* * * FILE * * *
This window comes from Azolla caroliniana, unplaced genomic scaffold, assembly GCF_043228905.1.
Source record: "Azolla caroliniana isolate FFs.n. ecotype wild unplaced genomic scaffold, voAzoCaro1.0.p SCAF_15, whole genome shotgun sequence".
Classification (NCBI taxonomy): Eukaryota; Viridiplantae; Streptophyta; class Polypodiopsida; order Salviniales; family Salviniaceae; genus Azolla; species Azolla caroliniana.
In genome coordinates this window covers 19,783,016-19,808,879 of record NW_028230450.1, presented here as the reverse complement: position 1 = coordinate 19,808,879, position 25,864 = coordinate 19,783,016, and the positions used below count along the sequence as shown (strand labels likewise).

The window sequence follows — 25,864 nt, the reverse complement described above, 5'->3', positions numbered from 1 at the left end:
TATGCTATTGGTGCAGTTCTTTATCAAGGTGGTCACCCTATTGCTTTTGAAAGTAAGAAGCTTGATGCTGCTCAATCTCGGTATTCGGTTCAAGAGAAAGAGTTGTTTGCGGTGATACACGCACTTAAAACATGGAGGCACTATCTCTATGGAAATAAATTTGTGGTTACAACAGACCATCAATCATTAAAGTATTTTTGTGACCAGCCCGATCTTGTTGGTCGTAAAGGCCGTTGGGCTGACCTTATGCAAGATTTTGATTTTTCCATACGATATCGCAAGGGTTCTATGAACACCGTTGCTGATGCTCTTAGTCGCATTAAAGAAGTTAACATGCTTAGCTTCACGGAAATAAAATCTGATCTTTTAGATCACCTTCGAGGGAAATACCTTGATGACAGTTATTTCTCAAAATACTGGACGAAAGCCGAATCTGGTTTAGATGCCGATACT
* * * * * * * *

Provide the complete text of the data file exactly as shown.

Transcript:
This window comes from Azolla caroliniana, unplaced genomic scaffold, assembly GCF_043228905.1.
Source record: "Azolla caroliniana isolate FFs.n. ecotype wild unplaced genomic scaffold, voAzoCaro1.0.p SCAF_15, whole genome shotgun sequence".
Classification (NCBI taxonomy): Eukaryota; Viridiplantae; Streptophyta; class Polypodiopsida; order Salviniales; family Salviniaceae; genus Azolla; species Azolla caroliniana.
In genome coordinates this window covers 19,783,016-19,808,879 of record NW_028230450.1, presented here as the reverse complement: position 1 = coordinate 19,808,879, position 25,864 = coordinate 19,783,016, and the positions used below count along the sequence as shown (strand labels likewise).

The window sequence follows — 25,864 nt, the reverse complement described above, 5'->3', positions numbered from 1 at the left end:
TATGCTATTGGTGCAGTTCTTTATCAAGGTGGTCACCCTATTGCTTTTGAAAGTAAGAAGCTTGATGCTGCTCAATCTCGGTATTCGGTTCAAGAGAAAGAGTTGTTTGCGGTGATACACGCACTTAAAACATGGAGGCACTATCTCTATGGAAATAAATTTGTGGTTACAACAGACCATCAATCATTAAAGTATTTTTGTGACCAGCCCGATCTTGTTGGTCGTAAAGGCCGTTGGGCTGACCTTATGCAAGATTTTGATTTTTCCATACGATATCGCAAGGGTTCTATGAACACCGTTGCTGATGCTCTTAGTCGCATTAAAGAAGTTAACATGCTTAGCTTCACGGAAATAAAATCTGATCTTTTAGATCACCTTCGAGGGAAATACCTTGATGACAGTTATTTCTCAAAATACTGGACGAAAGCCGAATCTGGTTTAGATGCCGATACT